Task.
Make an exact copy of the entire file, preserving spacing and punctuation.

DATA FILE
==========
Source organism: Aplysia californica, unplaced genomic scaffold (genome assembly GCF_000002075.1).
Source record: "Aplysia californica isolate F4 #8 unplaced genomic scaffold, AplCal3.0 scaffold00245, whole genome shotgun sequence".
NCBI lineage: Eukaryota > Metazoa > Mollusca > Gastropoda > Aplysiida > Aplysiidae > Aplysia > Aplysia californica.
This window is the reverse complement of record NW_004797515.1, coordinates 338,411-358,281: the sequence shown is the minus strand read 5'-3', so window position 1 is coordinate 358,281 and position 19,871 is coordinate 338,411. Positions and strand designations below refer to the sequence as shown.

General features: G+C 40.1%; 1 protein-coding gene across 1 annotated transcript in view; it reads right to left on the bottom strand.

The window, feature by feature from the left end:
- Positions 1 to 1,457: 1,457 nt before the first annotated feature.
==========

Source organism: Aplysia californica, unplaced genomic scaffold (genome assembly GCF_000002075.1).
Source record: "Aplysia californica isolate F4 #8 unplaced genomic scaffold, AplCal3.0 scaffold00245, whole genome shotgun sequence".
NCBI lineage: Eukaryota > Metazoa > Mollusca > Gastropoda > Aplysiida > Aplysiidae > Aplysia > Aplysia californica.
This window is the reverse complement of record NW_004797515.1, coordinates 338,411-358,281: the sequence shown is the minus strand read 5'-3', so window position 1 is coordinate 358,281 and position 19,871 is coordinate 338,411. Positions and strand designations below refer to the sequence as shown.

General features: G+C 40.1%; 1 protein-coding gene across 1 annotated transcript in view; it reads right to left on the bottom strand.

The window, feature by feature from the left end:
- Positions 1 to 1,457: 1,457 nt before the first annotated feature.